Since we live in the main part of the solar system, and the comet is headed toward the main part of the solar system, it is fair to say it is headed toward us… in the same way that when someone from Asia visits greater St. Louis I can say they visited me. Did I see them? Nope. Was there really any chance I’d see them without getting in a car to take a drive? Nope. They just were a whole lot closer than normal.

This comet — it’s only getting about as close as Saturn. Saturn will still be closer though. So the only way we’re going to visit this comet is if we hop in a rocket and fly to it.

So, bottom line, the comet is big. No argument. Giant awesome comet. It is going to be close enough to the Sun – while out at Saturn – that it should get active. You should be excited, just not as excited as some headlines would lead you to think you should be.

As we get more data we’ll keep you updated.

IMAGE: NASA’s Ingenuity Mars Helicopter acquired this image using its navigation camera. This image was acquired on April 8, 2022 (Sol 403 of the Perseverance rover mission) at the local mean solar time of 10:05:30. This was the date of Ingenuity’s 25th flight. CREDIT: NASA/JPL-Caltech

We’ll have a full segment on Mars right after this, but first an update on the Ingenuity Mars helicopter. On April 8, it completed its 25th flight over the Martian surface, traveling 704 meters in just under three minutes at a maximum speed of 5.5 meters per second, another speed record for the helicopter.

Ingenuity is continuing its operational mission extension, scouting ahead of the Perseverance rover to help mission planners decide which of two possible ways to traverse up to the delta at the mouth of Jezero Crater.

The rover is, for a rover, booking it over the crater’s surface, traveling over 300 meters in one day about 50 sols ago. It has traveled 6.6 kilometers since landing. It can only travel at 60 meters per hour (1/10th mph), a snail’s pace, but thanks to Ingenuity and the relatively flat terrain plus some other factors, it doesn’t have to stop as often and keeps driving day by day.

And now, we’re going to take a look at some more Mars science stories.

I have to admit, while everyone around here has been “rover this, rover that”, the Mars mission I was most excited about was Insight. It was supposed to burrow a temperature sensor several meters into the ground and deploy a seismograph that would finally answer the question, “Is Mars geologically active?” Geologically active means the world isn’t solid all the way through and is still capable of changing its surface and atmosphere through events ranging from outgassing to volcanism to marsquakes.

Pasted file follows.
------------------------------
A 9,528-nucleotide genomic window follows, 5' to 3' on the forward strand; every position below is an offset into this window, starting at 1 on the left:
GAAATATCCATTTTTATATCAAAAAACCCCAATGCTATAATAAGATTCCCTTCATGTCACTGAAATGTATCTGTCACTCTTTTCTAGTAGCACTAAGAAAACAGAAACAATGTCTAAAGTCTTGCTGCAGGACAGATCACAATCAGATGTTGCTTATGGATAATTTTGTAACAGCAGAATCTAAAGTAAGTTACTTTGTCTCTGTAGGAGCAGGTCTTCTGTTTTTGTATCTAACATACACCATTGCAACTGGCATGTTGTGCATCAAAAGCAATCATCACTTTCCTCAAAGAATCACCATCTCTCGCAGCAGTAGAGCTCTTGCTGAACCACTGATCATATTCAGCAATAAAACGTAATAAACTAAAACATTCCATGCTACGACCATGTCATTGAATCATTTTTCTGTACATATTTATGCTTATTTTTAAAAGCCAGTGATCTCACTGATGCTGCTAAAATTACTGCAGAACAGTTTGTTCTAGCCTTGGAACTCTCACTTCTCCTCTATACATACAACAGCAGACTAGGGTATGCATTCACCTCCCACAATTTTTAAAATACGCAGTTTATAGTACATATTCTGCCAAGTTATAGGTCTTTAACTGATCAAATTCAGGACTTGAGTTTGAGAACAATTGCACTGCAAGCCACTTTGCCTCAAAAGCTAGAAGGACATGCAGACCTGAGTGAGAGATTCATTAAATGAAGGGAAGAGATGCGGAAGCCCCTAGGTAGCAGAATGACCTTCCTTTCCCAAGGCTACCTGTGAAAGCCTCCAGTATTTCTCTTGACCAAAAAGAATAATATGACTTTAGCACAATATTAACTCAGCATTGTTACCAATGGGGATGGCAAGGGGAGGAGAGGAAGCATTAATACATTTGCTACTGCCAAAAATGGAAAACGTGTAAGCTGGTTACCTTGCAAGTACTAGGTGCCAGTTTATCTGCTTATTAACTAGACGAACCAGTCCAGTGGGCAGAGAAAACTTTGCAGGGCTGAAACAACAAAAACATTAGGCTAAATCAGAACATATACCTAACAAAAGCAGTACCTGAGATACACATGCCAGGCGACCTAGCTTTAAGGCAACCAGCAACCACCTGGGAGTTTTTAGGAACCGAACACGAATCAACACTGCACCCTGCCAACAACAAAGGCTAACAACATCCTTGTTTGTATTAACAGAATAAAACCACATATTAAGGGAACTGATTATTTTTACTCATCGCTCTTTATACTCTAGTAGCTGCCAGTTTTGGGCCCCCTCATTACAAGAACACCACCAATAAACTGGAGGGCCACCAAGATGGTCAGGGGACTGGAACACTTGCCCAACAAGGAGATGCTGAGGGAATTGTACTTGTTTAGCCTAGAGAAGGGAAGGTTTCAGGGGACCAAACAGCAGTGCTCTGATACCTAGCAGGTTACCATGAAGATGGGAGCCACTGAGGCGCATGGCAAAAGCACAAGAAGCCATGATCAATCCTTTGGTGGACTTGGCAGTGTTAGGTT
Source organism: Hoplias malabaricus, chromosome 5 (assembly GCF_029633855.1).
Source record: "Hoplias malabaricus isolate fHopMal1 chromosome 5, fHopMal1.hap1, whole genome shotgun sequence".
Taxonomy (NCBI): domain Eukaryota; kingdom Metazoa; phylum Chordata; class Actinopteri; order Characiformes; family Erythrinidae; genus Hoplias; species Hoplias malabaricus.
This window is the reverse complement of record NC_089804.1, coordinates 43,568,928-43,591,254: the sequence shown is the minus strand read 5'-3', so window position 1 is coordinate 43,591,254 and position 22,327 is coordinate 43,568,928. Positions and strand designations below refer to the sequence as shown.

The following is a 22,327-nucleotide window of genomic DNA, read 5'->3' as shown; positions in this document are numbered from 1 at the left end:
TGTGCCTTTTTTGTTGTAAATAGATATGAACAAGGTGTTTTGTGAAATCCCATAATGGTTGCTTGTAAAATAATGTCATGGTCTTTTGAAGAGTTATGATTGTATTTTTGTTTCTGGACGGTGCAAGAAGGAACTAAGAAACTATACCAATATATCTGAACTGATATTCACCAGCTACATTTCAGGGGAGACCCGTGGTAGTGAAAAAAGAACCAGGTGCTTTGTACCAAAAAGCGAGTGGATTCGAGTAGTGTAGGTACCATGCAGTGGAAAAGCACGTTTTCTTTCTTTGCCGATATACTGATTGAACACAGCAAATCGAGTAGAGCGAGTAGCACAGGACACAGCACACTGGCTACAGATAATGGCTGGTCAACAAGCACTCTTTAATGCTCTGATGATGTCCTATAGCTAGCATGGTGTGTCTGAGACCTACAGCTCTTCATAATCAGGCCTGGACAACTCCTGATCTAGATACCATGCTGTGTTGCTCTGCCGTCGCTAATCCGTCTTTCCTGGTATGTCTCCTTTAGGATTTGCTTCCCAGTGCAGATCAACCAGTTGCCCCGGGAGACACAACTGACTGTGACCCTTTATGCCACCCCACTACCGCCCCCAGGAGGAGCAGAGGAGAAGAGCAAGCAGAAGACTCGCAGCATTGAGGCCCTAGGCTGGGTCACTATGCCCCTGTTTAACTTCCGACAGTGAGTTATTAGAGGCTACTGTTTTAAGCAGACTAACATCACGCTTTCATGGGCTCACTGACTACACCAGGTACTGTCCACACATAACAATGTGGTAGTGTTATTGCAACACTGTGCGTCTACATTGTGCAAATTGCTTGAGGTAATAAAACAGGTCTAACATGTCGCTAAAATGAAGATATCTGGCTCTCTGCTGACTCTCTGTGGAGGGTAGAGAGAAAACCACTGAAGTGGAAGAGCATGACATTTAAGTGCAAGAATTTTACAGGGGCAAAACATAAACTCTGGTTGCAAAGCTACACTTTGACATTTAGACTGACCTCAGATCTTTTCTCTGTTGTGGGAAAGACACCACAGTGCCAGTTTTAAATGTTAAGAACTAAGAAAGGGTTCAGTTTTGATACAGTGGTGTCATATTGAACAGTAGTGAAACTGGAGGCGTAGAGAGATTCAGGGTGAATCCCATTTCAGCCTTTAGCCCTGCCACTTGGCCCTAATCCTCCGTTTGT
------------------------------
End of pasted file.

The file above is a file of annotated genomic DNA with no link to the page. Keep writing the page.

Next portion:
IMAGE:This image shows InSight’s domed Wind and Thermal Shield, which covers its seismometer. The image was taken on the 110th Martian day, or sol, of the mission. The seismometer is called Seismic Experiment for Interior Structure, or SEIS. CREDIT: NASA/JPL-Caltech

While that thermal sensor learned the giant sand trap that is Insight’s resting place on Mars is not good to try and dig in, the seismograph has been returning remarkable data, and in a new paper in Nature Communications, researchers document that Mars is indeed alive.

The two authors of this paper have names that make me really wish people put pronunciation guides on their web pages. We have their names written out on our website and for those of you watching us on tv or YouTube, the names are written below.

In their research, they document 47 new marsquakes that are in the same region as two earlier, high-quality events beneath Cerberus Fossae. This region contains fissures that run alongside each other marking where the crust is pulling apart.

These quakes occurred at all times of day and aren’t caused by tidal effects. The best fit for these shakes is the movement of magma in the upper mantle. According to the paper: The continuous seismicity suggests that Cerberus Fossae is seismically highly active and that the Martian mantle is mobile.

It’s impossible to know if this magma will ever ooze out to the Martian surface or if it will simply keep shaking things up. No matter what happens, this seems to indicate that Mars, or at least the part under Cerberus Fossae, is still very much alive.

And now back to rovers.

IMAGE: NASA’s Curiosity Mars rover used its Mast Camera, or Mastcam, to survey these wind-sharpened rocks, called ventifacts, on March 15, 2022, the 3,415th Martian day, or sol, of the mission. The team has informally described these patches of ventifacts as “gator-back” rocks because of their scaly appearance. CREDIT: NASA/JPL-Caltech/MSSS

NASA’s Mars Curiosity rover is steadily advancing up its target Mount Sharp. Currently, it is on the Greenheugh Pediment, a large flat area made of sandstone. Near the pediment is an area called the Gediz Vallis Ridge where there is debris from further up the mountain. The debris is quite large – boulder-sized – so it must have been transported by water, making it worth studying.